Colonial Mothers’ Day

I have known a few mothers in my day, and I venture to say that it wasn’t an easy vocation for any of them. I could reel off a litany of the burdens that mothers bear, but it would lean too comfortably on the obvious; even more onerous than labour and childbirth and dirty diapers and midnight feedings and so on, though, must be the obligations so ingrained into the ways that cultures work, that we who inhabit those cultures can’t even see them. Indeed, there must be trials in motherhood that even mothers themselves can’t articulate, invisible splinters of duty jabbing mercilessly into the pace of daily expectation, foreclosed possibilities leering mockingly at aspiration.
 
I can’t say enough for mothers — for my mother (Hi, Mom!), Margaret’s mother, for my dearly beloved Margaret herself, prospectively perhaps for some of the other women to whom I’m related — but I can and must say: For what I do not understand, for what I’ve taken for granted, for what I’ve appreciated cursorily, for precisely the graces you have offered me and all of us, one day a year is but a window into the lifetime of thanks I offer to Margaret, Nancy, Pat, and all of you. Bless you, thank you, I’m sorry, and bless you and thank you all over again for not clobbering me over the head with the scale of your commitment and determination, and the 364-day years that go by without anyone saying, “How lovely, that you give so much to being a mother!”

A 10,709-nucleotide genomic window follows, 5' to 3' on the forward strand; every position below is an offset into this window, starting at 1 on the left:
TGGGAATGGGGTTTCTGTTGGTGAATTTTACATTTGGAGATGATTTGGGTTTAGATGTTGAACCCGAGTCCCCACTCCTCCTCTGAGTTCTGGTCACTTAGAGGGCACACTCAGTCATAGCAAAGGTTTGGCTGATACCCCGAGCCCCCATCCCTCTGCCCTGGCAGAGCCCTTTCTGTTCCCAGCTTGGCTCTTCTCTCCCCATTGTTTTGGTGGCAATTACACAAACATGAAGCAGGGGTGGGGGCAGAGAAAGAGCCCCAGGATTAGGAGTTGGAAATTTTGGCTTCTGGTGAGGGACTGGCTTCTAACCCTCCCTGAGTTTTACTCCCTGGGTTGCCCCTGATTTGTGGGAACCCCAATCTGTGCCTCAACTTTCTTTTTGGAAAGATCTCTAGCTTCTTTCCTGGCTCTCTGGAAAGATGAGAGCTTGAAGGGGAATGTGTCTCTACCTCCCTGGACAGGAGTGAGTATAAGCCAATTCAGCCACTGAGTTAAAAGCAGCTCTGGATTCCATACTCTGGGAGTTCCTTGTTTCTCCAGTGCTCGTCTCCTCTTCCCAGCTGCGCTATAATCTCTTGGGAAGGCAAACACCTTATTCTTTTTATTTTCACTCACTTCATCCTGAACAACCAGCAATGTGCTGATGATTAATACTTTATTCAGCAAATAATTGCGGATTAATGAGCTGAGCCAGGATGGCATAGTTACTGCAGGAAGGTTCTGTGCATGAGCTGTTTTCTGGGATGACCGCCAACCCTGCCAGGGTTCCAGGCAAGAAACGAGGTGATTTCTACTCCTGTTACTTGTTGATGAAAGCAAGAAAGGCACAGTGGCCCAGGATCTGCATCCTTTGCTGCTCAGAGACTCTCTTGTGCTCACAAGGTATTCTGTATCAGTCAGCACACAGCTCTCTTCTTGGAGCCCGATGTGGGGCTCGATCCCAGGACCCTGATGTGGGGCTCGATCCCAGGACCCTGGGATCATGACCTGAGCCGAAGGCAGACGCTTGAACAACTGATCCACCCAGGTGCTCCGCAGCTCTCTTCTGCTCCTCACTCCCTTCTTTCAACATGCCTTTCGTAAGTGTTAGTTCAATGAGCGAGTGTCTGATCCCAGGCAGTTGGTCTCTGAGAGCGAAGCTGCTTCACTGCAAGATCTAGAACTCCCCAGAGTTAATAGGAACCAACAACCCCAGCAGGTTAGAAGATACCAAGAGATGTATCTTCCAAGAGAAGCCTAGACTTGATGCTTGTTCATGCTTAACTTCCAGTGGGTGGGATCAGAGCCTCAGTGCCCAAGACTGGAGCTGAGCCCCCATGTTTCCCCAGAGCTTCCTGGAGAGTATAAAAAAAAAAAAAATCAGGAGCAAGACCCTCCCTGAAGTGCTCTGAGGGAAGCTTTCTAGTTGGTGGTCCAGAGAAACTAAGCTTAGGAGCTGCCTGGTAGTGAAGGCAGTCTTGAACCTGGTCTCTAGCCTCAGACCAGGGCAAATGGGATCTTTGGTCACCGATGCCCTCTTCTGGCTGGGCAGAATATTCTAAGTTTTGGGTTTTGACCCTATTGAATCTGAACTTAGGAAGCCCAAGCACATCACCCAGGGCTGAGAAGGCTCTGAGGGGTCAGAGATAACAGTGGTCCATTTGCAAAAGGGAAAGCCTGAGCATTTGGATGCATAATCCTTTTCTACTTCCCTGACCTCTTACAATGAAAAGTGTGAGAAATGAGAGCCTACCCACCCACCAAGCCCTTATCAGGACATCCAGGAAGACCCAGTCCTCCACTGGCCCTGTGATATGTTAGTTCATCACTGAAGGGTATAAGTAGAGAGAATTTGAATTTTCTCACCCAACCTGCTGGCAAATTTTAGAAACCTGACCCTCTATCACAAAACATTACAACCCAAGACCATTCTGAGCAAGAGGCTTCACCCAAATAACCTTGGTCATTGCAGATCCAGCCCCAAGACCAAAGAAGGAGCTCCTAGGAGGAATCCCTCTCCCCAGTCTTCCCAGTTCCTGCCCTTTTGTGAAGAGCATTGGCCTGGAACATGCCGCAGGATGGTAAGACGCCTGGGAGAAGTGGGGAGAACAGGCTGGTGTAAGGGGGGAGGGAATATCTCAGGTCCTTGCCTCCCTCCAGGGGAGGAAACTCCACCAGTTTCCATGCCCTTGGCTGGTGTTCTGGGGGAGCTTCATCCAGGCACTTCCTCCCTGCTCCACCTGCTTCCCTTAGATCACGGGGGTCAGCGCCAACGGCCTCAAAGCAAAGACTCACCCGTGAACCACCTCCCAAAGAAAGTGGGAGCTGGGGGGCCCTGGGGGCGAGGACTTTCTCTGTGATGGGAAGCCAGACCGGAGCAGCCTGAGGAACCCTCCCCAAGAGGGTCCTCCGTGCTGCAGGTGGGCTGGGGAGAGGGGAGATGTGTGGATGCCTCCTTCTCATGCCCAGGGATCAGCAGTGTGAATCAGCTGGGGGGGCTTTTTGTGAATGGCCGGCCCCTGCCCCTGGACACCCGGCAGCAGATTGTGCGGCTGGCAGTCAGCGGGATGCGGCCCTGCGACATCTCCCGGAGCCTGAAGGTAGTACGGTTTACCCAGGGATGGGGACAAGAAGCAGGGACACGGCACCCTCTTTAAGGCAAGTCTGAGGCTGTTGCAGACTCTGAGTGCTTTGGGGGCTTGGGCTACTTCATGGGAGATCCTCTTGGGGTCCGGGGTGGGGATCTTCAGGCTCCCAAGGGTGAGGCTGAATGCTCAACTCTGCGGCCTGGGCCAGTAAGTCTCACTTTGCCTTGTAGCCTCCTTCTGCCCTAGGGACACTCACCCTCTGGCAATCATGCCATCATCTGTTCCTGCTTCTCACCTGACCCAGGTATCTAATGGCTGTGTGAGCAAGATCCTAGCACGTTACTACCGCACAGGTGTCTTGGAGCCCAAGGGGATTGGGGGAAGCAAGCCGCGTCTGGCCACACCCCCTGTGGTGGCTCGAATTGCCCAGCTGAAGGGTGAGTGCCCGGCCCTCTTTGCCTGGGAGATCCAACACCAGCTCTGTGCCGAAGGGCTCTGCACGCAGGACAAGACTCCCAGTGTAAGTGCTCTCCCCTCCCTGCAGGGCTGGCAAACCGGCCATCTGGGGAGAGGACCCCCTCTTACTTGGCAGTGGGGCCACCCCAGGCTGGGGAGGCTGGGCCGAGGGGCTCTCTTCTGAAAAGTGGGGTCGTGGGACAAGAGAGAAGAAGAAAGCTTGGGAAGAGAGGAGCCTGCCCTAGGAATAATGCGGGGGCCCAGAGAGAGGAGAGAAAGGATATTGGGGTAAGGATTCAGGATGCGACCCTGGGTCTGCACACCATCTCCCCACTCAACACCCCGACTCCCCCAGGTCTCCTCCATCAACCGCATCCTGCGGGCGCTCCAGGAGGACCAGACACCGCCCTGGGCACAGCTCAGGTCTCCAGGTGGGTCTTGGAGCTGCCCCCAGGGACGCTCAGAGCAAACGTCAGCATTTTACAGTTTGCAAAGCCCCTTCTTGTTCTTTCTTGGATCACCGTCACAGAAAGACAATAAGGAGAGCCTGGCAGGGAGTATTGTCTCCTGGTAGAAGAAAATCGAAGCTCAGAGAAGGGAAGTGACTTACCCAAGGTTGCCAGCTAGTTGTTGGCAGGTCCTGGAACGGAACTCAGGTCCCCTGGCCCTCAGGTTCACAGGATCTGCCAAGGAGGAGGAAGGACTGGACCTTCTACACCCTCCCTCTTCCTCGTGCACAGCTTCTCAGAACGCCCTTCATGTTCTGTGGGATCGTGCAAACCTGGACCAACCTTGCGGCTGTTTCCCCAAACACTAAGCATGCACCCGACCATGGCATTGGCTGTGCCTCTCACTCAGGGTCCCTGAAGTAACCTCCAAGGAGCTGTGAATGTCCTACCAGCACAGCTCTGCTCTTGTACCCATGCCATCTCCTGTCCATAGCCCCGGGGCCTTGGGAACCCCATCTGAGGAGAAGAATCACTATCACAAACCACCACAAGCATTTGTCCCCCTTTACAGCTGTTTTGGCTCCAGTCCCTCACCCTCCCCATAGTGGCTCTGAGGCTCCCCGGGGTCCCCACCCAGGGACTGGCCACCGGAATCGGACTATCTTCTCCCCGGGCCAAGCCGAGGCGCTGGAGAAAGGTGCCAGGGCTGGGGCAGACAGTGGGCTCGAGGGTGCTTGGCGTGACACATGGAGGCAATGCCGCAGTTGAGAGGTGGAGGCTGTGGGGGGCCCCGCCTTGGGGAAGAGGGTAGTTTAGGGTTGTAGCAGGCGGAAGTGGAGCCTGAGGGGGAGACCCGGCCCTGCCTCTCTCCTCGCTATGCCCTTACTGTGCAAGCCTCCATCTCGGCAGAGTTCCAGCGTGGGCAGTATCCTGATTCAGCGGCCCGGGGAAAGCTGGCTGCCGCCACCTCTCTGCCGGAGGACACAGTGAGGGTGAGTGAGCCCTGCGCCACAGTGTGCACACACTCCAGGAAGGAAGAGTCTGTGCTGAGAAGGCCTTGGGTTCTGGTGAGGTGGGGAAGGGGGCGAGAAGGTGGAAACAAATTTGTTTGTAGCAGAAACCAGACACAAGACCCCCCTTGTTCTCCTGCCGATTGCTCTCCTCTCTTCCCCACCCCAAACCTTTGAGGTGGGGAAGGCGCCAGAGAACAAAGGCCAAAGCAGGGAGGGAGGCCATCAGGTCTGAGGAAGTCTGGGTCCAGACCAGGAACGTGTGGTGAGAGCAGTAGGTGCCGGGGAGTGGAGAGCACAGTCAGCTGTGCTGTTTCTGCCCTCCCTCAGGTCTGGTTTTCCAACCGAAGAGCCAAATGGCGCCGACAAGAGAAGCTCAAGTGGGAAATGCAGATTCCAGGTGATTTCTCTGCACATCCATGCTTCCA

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  1. Thank you, Andrew and for the lovely tulips which arrived bringing spring closer than the weather this week (40 degrees). Does your good spouse arrive today? Are the skies clear and planes flying? Fingers crossed on all.

    Love, Mom

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